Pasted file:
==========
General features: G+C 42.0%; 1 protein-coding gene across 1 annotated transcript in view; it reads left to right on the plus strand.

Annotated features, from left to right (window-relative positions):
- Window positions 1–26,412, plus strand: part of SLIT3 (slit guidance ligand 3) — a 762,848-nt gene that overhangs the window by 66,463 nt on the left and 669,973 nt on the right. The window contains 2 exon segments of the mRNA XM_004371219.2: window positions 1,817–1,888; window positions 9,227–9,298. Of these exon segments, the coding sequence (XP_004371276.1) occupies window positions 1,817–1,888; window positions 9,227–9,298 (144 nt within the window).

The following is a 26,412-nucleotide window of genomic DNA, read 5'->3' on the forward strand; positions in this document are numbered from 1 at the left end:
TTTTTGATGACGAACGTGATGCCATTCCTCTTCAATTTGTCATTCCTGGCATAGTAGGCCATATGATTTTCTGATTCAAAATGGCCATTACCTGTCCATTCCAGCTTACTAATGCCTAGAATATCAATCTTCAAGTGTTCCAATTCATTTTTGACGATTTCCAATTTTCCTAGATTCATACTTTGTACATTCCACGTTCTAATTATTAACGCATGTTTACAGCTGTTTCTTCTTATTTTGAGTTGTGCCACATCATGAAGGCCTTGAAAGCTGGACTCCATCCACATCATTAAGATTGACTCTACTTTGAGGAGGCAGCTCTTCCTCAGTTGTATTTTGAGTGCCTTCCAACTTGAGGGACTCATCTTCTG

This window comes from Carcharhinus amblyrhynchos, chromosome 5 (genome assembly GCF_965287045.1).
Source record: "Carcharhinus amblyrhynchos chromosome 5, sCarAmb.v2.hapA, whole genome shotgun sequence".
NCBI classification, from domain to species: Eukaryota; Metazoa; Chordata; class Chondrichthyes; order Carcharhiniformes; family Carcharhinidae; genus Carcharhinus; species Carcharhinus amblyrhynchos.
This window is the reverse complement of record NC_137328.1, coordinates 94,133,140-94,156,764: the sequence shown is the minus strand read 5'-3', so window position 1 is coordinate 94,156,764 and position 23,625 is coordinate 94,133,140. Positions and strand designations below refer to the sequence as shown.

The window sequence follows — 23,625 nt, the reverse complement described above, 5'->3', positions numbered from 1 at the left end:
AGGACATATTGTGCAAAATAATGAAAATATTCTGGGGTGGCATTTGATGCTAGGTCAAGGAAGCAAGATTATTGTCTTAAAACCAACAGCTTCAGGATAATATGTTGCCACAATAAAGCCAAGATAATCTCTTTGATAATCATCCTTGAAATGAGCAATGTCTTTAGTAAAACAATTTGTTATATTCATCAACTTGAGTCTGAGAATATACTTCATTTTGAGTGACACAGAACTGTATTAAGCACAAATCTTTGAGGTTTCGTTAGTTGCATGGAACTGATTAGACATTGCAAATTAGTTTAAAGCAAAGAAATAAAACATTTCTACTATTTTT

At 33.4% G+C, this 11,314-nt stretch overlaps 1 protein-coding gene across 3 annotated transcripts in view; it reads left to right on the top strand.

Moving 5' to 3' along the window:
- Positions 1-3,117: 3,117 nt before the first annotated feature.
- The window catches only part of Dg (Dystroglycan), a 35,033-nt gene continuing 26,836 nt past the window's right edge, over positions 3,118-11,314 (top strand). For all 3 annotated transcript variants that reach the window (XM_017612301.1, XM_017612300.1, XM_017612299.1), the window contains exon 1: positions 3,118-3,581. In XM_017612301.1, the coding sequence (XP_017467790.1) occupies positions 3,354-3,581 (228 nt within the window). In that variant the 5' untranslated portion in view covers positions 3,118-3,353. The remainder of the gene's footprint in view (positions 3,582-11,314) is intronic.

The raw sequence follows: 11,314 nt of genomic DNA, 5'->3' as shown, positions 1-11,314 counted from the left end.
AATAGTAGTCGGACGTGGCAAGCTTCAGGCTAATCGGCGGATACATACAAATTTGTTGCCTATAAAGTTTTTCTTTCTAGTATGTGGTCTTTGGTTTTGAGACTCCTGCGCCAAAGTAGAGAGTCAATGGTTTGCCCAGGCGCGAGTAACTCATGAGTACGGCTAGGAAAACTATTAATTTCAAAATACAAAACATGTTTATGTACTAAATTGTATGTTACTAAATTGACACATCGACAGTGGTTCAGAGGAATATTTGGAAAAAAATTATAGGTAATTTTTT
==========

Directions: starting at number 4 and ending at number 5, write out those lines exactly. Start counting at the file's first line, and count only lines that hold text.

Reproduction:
The following is a 26,412-nucleotide window of genomic DNA, read 5'->3' on the forward strand; positions in this document are numbered from 1 at the left end:
TTTTTGATGACGAACGTGATGCCATTCCTCTTCAATTTGTCATTCCTGGCATAGTAGGCCATATGATTTTCTGATTCAAAATGGCCATTACCTGTCCATTCCAGCTTACTAATGCCTAGAATATCAATCTTCAAGTGTTCCAATTCATTTTTGACGATTTCCAATTTTCCTAGATTCATACTTTGTACATTCCACGTTCTAATTATTAACGCATGTTTACAGCTGTTTCTTCTTATTTTGAGTTGTGCCACATCATGAAGGCCTTGAAAGCTGGACTCCATCCACATCATTAAGATTGACTCTACTTTGAGGAGGCAGCTCTTCCTCAGTTGTATTTTGAGTGCCTTCCAACTTGAGGGACTCATCTTCTG